Just about anyone who works with electronics is familiar with constant-voltage LED drive, though it may not be recognized as such. The classic digital-output-plus-series-resistor arrangement is essentially a constant-voltage scheme; it may seem like the resistor is establishing a fixed current, assumed to be about (VDD – 0.7 V)/Rseries, but in reality the circuit is governed by the diode’s exponential current–voltage relationship.
The constant parameters here are VDD and Rseries; the current is then determined by the point at which the load line intersects the diode’s characteristic curve. Variations in this curve—and of course the curve is not identical from one part to another—can lead to variations in current.
This approach is perfectly adequate for various noncritical LED applications. But there is an inherent weakness in any circuit that does not actually control the current through the LED, for the simple reason that forward current is more significant in terms of LED operation than forward voltage.
- An LED’s brightness is determined by forward current. This issue becomes somewhat foggy when you get down to the details because forward voltage is related to forward current according to the exponential relationship mentioned above. Thus it is difficult to separate current from voltage when considering the effect on brightness. But it makes sense to think of current as the quantity that determines brightness because the more or less linear relationship between forward current and brightness is much more straightforward and useful than the relationship between forward voltage and brightness. So if you want to make precise adjustments to brightness, you need to control the current.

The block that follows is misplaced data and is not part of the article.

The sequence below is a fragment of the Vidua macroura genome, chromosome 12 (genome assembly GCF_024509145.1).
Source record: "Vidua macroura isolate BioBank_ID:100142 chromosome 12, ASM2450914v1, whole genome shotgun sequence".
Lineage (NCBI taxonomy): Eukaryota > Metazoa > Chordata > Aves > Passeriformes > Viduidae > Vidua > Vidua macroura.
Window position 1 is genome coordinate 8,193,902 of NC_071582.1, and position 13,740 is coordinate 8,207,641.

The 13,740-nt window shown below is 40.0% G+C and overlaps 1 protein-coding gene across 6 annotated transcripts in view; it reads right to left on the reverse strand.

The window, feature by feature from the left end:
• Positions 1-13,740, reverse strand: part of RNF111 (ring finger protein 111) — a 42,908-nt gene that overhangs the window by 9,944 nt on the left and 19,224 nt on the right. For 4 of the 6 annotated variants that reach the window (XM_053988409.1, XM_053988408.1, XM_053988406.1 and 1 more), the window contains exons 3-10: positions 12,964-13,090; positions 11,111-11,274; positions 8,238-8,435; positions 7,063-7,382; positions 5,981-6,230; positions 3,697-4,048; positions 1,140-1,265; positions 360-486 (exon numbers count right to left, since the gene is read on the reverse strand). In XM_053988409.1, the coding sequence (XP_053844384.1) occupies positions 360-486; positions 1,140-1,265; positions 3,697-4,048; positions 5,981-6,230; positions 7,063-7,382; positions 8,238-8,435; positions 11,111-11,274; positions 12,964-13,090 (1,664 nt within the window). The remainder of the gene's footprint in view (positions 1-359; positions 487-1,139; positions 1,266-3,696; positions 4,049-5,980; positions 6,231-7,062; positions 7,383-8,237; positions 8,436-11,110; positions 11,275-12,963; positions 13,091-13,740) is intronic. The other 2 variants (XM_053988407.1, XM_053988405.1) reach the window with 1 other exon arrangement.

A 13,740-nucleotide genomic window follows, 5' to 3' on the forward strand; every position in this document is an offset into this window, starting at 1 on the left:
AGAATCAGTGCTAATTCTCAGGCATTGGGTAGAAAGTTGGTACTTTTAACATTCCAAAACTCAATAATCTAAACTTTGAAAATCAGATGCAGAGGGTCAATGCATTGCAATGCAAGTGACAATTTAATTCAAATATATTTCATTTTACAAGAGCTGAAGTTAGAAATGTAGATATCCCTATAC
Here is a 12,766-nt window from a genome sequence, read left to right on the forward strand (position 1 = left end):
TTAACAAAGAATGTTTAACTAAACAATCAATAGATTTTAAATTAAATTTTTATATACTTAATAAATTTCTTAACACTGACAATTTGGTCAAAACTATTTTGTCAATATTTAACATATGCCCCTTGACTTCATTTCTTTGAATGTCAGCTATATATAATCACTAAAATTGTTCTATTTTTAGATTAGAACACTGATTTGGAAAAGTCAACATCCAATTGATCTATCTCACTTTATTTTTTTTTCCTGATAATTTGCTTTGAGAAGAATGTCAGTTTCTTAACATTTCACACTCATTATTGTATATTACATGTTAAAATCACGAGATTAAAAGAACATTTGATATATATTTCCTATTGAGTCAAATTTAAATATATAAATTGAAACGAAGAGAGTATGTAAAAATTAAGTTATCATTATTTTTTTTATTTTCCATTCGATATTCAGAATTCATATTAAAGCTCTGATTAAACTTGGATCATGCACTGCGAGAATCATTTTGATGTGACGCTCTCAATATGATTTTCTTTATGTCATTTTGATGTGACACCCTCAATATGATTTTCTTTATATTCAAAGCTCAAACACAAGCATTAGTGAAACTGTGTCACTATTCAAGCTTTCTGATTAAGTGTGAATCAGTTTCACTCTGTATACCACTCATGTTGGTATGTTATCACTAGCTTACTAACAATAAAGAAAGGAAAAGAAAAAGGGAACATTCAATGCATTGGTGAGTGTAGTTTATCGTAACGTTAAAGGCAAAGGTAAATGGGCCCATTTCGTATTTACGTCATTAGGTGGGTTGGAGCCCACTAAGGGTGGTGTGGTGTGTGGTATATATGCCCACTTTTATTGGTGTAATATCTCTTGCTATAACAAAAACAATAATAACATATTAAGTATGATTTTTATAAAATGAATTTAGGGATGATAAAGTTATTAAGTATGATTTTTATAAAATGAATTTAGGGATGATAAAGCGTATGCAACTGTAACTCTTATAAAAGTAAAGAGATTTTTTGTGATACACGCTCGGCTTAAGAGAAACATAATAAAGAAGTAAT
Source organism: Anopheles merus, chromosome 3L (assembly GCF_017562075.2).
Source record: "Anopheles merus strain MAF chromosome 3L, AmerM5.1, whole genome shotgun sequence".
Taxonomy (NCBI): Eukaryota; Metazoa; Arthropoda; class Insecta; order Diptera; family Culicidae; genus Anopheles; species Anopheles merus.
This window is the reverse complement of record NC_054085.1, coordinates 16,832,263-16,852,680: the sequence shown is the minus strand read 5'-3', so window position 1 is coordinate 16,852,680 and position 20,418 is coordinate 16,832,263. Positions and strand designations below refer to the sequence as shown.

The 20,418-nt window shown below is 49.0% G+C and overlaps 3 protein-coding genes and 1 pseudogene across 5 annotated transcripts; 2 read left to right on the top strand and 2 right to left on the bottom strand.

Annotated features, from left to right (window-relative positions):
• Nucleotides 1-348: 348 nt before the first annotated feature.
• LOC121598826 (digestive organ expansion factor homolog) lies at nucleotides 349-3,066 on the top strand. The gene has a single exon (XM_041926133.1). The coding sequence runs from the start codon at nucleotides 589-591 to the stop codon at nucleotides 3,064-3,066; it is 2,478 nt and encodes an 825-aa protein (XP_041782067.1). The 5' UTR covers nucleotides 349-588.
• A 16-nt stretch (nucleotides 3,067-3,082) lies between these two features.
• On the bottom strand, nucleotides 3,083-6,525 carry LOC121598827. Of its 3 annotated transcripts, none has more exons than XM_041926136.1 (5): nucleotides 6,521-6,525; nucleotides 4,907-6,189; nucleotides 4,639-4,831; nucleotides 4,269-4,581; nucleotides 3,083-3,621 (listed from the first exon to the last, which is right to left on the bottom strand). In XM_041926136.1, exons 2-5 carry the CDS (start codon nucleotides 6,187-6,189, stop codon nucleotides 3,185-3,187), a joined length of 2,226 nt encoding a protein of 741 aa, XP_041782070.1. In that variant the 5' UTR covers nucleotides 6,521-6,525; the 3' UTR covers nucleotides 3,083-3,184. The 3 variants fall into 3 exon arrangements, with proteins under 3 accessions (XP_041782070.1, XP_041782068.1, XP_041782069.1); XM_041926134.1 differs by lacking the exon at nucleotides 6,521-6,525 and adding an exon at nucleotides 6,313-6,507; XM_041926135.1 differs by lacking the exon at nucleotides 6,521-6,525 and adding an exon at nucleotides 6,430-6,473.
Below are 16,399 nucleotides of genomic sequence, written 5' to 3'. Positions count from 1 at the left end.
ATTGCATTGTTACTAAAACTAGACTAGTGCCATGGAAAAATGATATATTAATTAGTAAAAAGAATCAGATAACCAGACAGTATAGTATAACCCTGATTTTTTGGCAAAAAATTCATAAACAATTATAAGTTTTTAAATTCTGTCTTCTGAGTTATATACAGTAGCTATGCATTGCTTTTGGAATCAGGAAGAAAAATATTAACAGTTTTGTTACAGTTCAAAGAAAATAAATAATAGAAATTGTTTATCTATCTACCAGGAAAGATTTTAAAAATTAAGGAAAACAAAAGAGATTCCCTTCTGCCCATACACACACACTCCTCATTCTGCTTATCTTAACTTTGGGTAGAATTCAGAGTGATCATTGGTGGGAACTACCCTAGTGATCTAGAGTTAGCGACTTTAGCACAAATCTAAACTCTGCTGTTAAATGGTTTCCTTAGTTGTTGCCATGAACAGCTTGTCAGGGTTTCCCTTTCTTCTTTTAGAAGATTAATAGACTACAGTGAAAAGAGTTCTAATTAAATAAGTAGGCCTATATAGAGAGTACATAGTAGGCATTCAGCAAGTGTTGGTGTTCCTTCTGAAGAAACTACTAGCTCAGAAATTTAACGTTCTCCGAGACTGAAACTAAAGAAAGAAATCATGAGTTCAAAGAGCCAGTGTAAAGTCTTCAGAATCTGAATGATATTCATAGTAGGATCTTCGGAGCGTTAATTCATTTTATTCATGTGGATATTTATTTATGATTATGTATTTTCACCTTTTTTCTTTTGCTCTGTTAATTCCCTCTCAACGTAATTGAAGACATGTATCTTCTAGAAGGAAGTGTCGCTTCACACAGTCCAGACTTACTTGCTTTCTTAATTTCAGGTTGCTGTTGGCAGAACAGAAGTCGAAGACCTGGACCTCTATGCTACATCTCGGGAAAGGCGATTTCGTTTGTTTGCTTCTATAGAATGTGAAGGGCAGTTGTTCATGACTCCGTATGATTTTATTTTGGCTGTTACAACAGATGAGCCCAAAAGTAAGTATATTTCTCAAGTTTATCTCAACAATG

- An LED can be damaged if the maximum forward current is exceeded. Applying too much voltage is not much of a concern because the voltage drop across the diode does not increase significantly after it enters the more vertical section of its exponential current–voltage relationship. What increases is not the voltage drop but the forward current, and this is the quantity that needs to be limited according to the specification in the datasheet. It’s easy to respect the maximum forward current spec when all you need is a simple indicator—you can use a series resistor sized such that the current is always far below the limit. But what if you want to maximize the LED’s luminous intensity—i.e., get as much light out of one LED as you can? In that case, you need to push the forward current out toward the maximum, and to safely do that, you need constant-current drive.
Perhaps the easiest way to implement constant-current LED control is with an integrated circuit designed to do precisely that—there are many such devices to choose from. These LED drivers incorporate a variety of helpful functionality; they can simplify your design and, thanks to energy-efficient features, help to extend battery life in portable applications.
For those who like to design their own circuits, an op-amp can provide adjustable constant-current LED drive:
The negative-feedback action causes the op-amp to increase or decrease its output current until the voltage across the resistor matches the control voltage applied to the noninverting input terminal.